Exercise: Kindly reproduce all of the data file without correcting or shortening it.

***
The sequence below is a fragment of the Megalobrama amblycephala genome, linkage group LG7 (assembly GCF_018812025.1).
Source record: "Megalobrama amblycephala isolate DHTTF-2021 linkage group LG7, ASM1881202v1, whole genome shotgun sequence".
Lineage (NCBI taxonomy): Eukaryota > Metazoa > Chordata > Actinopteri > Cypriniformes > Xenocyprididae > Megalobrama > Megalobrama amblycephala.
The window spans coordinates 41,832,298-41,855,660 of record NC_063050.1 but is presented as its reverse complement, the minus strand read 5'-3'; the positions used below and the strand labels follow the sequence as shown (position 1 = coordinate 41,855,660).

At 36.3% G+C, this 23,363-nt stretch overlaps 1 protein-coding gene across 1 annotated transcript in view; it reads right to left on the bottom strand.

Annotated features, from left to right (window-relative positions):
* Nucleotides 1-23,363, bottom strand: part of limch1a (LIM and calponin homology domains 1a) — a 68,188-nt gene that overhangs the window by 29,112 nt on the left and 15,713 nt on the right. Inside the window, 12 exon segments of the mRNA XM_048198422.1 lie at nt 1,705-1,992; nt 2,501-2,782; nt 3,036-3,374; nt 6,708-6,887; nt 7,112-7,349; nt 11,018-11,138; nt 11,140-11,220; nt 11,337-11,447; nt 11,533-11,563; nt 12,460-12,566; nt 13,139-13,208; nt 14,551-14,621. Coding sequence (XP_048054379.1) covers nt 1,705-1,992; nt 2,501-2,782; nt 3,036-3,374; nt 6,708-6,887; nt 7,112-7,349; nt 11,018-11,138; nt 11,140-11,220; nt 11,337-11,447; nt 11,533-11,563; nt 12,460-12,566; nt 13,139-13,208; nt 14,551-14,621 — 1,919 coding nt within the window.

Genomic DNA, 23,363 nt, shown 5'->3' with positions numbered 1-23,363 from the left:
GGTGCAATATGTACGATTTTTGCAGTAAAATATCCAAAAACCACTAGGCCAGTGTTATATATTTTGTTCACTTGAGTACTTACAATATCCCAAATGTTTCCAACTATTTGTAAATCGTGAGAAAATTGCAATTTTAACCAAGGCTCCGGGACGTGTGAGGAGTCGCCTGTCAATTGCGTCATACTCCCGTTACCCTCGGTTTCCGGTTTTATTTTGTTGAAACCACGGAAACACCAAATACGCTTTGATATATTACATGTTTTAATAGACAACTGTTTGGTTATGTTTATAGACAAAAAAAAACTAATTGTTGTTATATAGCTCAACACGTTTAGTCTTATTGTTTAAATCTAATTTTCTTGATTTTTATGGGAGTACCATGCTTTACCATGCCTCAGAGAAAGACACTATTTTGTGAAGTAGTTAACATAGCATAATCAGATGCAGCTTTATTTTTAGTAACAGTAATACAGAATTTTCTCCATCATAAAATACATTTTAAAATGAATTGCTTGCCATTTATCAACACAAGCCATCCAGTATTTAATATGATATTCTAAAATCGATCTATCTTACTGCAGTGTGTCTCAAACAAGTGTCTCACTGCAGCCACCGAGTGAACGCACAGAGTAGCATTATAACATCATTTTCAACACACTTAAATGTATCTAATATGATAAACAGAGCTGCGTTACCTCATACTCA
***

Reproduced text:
The sequence below is a fragment of the Megalobrama amblycephala genome, linkage group LG7 (assembly GCF_018812025.1).
Source record: "Megalobrama amblycephala isolate DHTTF-2021 linkage group LG7, ASM1881202v1, whole genome shotgun sequence".
Lineage (NCBI taxonomy): Eukaryota > Metazoa > Chordata > Actinopteri > Cypriniformes > Xenocyprididae > Megalobrama > Megalobrama amblycephala.
The window spans coordinates 41,832,298-41,855,660 of record NC_063050.1 but is presented as its reverse complement, the minus strand read 5'-3'; the positions used below and the strand labels follow the sequence as shown (position 1 = coordinate 41,855,660).

At 36.3% G+C, this 23,363-nt stretch overlaps 1 protein-coding gene across 1 annotated transcript in view; it reads right to left on the bottom strand.

Annotated features, from left to right (window-relative positions):
* Nucleotides 1-23,363, bottom strand: part of limch1a (LIM and calponin homology domains 1a) — a 68,188-nt gene that overhangs the window by 29,112 nt on the left and 15,713 nt on the right. Inside the window, 12 exon segments of the mRNA XM_048198422.1 lie at nt 1,705-1,992; nt 2,501-2,782; nt 3,036-3,374; nt 6,708-6,887; nt 7,112-7,349; nt 11,018-11,138; nt 11,140-11,220; nt 11,337-11,447; nt 11,533-11,563; nt 12,460-12,566; nt 13,139-13,208; nt 14,551-14,621. Coding sequence (XP_048054379.1) covers nt 1,705-1,992; nt 2,501-2,782; nt 3,036-3,374; nt 6,708-6,887; nt 7,112-7,349; nt 11,018-11,138; nt 11,140-11,220; nt 11,337-11,447; nt 11,533-11,563; nt 12,460-12,566; nt 13,139-13,208; nt 14,551-14,621 — 1,919 coding nt within the window.

Genomic DNA, 23,363 nt, shown 5'->3' with positions numbered 1-23,363 from the left:
GGTGCAATATGTACGATTTTTGCAGTAAAATATCCAAAAACCACTAGGCCAGTGTTATATATTTTGTTCACTTGAGTACTTACAATATCCCAAATGTTTCCAACTATTTGTAAATCGTGAGAAAATTGCAATTTTAACCAAGGCTCCGGGACGTGTGAGGAGTCGCCTGTCAATTGCGTCATACTCCCGTTACCCTCGGTTTCCGGTTTTATTTTGTTGAAACCACGGAAACACCAAATACGCTTTGATATATTACATGTTTTAATAGACAACTGTTTGGTTATGTTTATAGACAAAAAAAAACTAATTGTTGTTATATAGCTCAACACGTTTAGTCTTATTGTTTAAATCTAATTTTCTTGATTTTTATGGGAGTACCATGCTTTACCATGCCTCAGAGAAAGACACTATTTTGTGAAGTAGTTAACATAGCATAATCAGATGCAGCTTTATTTTTAGTAACAGTAATACAGAATTTTCTCCATCATAAAATACATTTTAAAATGAATTGCTTGCCATTTATCAACACAAGCCATCCAGTATTTAATATGATATTCTAAAATCGATCTATCTTACTGCAGTGTGTCTCAAACAAGTGTCTCACTGCAGCCACCGAGTGAACGCACAGAGTAGCATTATAACATCATTTTCAACACACTTAAATGTATCTAATATGATAAACAGAGCTGCGTTACCTCATACTCA